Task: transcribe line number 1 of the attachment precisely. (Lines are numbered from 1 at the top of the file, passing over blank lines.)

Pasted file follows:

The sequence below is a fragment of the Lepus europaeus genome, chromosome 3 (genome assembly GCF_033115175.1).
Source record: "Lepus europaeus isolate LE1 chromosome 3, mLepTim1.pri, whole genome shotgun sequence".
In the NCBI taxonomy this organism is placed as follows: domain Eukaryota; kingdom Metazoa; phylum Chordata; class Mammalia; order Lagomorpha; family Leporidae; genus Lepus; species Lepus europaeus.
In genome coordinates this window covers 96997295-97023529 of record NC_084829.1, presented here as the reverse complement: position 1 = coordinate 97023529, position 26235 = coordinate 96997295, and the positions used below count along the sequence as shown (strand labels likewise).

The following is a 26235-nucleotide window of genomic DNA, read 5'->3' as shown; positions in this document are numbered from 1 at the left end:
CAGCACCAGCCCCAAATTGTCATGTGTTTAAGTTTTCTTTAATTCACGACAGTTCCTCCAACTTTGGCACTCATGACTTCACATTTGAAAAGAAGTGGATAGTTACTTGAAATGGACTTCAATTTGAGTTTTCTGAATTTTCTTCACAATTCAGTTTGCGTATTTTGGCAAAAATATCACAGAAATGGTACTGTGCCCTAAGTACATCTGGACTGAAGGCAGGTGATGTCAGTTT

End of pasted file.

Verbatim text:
The sequence below is a fragment of the Lepus europaeus genome, chromosome 3 (genome assembly GCF_033115175.1).